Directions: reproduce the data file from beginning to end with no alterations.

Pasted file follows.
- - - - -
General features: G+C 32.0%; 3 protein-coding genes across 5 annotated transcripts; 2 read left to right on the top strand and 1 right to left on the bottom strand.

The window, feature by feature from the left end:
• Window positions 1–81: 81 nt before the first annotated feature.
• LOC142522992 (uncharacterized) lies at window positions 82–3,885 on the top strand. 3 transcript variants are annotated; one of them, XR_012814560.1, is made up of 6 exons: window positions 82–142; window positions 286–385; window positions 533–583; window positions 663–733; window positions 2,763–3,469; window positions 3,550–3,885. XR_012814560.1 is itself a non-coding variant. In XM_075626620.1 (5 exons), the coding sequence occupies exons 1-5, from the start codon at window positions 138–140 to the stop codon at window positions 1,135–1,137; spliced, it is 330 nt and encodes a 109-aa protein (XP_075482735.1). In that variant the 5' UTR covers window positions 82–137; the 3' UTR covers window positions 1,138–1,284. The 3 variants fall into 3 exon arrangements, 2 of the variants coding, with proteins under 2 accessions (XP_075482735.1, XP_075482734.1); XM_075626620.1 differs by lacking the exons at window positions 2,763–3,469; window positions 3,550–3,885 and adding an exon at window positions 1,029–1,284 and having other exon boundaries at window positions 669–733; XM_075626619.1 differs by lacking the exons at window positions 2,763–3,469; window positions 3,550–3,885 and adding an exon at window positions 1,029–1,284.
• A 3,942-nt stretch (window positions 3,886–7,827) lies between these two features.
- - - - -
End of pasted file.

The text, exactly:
General features: G+C 32.0%; 3 protein-coding genes across 5 annotated transcripts; 2 read left to right on the top strand and 1 right to left on the bottom strand.

The window, feature by feature from the left end:
• Window positions 1–81: 81 nt before the first annotated feature.
• LOC142522992 (uncharacterized) lies at window positions 82–3,885 on the top strand. 3 transcript variants are annotated; one of them, XR_012814560.1, is made up of 6 exons: window positions 82–142; window positions 286–385; window positions 533–583; window positions 663–733; window positions 2,763–3,469; window positions 3,550–3,885. XR_012814560.1 is itself a non-coding variant. In XM_075626620.1 (5 exons), the coding sequence occupies exons 1-5, from the start codon at window positions 138–140 to the stop codon at window positions 1,135–1,137; spliced, it is 330 nt and encodes a 109-aa protein (XP_075482735.1). In that variant the 5' UTR covers window positions 82–137; the 3' UTR covers window positions 1,138–1,284. The 3 variants fall into 3 exon arrangements, 2 of the variants coding, with proteins under 2 accessions (XP_075482735.1, XP_075482734.1); XM_075626620.1 differs by lacking the exons at window positions 2,763–3,469; window positions 3,550–3,885 and adding an exon at window positions 1,029–1,284 and having other exon boundaries at window positions 669–733; XM_075626619.1 differs by lacking the exons at window positions 2,763–3,469; window positions 3,550–3,885 and adding an exon at window positions 1,029–1,284.
• A 3,942-nt stretch (window positions 3,886–7,827) lies between these two features.